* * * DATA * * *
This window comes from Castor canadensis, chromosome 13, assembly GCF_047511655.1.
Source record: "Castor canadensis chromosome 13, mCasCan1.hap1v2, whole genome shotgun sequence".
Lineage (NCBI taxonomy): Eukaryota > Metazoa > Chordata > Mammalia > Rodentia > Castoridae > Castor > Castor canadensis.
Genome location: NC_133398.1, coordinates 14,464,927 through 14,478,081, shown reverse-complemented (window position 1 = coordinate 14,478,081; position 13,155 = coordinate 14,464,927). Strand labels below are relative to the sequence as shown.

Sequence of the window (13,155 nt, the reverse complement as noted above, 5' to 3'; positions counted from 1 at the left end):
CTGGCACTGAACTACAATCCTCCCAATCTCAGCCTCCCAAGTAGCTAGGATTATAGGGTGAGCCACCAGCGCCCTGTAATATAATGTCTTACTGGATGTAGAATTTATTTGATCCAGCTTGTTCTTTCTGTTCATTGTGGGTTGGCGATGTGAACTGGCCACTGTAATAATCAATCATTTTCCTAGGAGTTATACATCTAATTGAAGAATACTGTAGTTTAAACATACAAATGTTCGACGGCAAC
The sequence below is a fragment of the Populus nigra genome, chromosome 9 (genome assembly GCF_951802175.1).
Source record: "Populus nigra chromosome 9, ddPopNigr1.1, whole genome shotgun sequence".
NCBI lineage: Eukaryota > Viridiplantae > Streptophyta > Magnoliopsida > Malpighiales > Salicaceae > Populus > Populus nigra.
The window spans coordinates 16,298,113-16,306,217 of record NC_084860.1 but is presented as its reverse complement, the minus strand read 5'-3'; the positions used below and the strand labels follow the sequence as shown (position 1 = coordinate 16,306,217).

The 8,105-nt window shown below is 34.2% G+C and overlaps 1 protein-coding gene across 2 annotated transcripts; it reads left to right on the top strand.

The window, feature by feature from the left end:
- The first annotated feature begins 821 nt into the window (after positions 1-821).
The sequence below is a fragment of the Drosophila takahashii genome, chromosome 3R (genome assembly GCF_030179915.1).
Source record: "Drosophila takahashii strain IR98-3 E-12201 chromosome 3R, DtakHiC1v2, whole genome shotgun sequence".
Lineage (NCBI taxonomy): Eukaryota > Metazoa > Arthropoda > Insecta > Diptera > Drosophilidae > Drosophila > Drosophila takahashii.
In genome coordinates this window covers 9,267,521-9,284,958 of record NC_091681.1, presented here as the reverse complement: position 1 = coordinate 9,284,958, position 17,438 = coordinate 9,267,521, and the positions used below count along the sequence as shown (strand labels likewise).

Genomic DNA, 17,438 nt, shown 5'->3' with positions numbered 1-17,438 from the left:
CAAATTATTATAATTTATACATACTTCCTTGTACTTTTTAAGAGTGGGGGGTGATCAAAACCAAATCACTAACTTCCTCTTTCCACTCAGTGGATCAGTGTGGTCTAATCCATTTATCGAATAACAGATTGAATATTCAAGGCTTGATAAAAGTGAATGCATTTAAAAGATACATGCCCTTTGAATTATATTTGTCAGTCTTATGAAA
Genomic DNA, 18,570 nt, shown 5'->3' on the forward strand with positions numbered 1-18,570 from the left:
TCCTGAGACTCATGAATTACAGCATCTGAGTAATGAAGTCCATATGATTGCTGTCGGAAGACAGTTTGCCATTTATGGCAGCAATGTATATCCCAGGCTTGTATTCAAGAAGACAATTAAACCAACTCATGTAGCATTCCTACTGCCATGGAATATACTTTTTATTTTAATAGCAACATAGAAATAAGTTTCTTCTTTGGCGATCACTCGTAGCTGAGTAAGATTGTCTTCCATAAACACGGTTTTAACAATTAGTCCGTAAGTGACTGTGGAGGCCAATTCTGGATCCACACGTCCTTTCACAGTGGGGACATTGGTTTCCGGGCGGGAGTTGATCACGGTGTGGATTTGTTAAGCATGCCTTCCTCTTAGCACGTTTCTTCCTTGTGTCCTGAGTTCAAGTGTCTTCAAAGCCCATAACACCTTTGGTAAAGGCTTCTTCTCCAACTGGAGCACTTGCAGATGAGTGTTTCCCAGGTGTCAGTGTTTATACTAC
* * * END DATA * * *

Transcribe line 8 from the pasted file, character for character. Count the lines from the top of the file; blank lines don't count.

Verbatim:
Source record: "Populus nigra chromosome 9, ddPopNigr1.1, whole genome shotgun sequence".